“You know,” the woman said, unwilling to lapse into silence, “ you look just like my Lillian.”
“Hm?”
“My granddaughter. She has red hair as well; it’s the most beautiful color, if you ask me.”
“I appreciate the compliment ma’am. I was never too fond of it myself,” I said. That was true. My hair color was one of the only things kids in middle school would laugh about. I recalled the moment—sometime in seventh grade—when I had asked out a boy I liked. His rejection still echoed through my head every time someone brought up my hair color.
We rounded the corner and walked into the alley. It wasn’t a pleasant place. A swarm of flies hovered above one of the dumpsters, which was backed up against the wall a few feet to our left. That explained the nauseous stench.
“Hope you don’t mind the smell,” Mrs. Riley apologized.
I couldn’t reply; the odor was making me dizzy. To my surprise, it seemed to have no effect on her at all. I suppose that’s what happened when you spent your entire life in such a place. The wheels of her walker rattled on the uneven ground, and a single tomato fell out of a grocery bag. I bent down to pick it up, although my own bags were threatening to spill.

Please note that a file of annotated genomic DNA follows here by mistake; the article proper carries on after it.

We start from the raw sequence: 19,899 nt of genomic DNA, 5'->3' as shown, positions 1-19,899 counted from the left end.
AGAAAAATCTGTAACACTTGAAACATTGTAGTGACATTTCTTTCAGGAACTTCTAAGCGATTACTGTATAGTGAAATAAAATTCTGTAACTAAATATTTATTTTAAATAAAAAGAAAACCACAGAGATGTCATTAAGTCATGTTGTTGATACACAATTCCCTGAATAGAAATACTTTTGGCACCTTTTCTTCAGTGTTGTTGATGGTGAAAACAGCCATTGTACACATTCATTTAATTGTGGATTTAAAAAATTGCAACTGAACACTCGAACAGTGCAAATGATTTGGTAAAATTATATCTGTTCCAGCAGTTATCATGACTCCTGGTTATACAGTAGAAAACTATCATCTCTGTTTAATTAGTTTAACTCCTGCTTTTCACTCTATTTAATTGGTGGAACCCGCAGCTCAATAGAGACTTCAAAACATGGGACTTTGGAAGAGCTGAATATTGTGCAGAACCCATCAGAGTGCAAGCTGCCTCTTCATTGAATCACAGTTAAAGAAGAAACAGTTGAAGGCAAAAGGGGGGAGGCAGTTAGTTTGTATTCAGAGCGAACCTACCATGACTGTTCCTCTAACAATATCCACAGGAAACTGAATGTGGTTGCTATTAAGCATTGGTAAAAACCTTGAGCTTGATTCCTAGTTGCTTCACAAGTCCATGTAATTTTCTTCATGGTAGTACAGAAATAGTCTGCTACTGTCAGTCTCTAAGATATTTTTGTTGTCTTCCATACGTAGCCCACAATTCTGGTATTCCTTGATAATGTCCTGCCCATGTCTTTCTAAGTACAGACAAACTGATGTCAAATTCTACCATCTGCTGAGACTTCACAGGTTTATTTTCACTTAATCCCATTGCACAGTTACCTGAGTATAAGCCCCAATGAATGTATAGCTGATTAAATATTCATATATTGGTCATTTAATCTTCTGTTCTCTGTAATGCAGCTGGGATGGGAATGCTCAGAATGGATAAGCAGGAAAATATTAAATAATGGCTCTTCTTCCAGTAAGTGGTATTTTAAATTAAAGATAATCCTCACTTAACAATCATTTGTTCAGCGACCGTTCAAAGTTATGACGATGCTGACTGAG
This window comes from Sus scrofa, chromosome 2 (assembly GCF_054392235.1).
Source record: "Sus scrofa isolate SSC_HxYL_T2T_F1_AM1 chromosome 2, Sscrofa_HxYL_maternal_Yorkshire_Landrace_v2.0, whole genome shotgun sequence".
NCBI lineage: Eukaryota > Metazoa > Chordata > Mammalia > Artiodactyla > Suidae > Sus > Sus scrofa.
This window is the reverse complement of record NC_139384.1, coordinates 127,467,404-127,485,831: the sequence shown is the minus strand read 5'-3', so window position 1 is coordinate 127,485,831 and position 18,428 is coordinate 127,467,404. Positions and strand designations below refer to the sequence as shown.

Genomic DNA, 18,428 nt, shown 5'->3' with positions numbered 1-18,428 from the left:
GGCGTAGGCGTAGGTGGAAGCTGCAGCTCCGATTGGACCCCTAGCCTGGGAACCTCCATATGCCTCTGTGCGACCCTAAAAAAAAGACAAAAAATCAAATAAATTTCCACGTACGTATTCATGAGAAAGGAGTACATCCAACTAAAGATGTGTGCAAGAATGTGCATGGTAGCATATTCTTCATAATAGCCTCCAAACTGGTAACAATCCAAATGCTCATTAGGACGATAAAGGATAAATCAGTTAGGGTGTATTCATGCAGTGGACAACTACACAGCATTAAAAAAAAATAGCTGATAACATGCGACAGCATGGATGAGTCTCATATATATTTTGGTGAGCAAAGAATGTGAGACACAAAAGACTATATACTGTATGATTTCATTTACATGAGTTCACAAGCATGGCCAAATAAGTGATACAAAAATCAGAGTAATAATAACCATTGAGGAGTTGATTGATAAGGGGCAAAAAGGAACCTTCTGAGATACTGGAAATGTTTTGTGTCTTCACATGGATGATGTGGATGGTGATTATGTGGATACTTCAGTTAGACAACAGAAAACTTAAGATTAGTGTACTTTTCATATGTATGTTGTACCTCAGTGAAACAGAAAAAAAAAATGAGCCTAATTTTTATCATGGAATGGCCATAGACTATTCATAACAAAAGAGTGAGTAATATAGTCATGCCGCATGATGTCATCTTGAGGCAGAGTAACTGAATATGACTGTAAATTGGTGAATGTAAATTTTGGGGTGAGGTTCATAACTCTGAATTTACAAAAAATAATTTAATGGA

“Ma’am, how much longer do we have to walk? These bags are getting awfully heavy.”
She paused for a moment before answering. “We’re almost there,” she told me. I glanced up from the ground and realized we were nearing the short brown building she had pointed out a few minutes before. Of course. I had known our destination all along. The question had been unnecessary. I smiled to myself, hoping to ease the strange feeling that was flaring inside my gut.
There were three doors on this side of the building. The one in the center was the main entrance that likely led to the upper apartments. The others were doors to the ground floor apartments—14 and 15. We stopped at 15. The woman left her walker, climbed up the single step, and began fumbling for the keys. Her hands were visibly trembling.
Arthritis, I thought, remembering one of the lessons Huma’s mother—a doctor—had taught me. The poor woman had arthritis.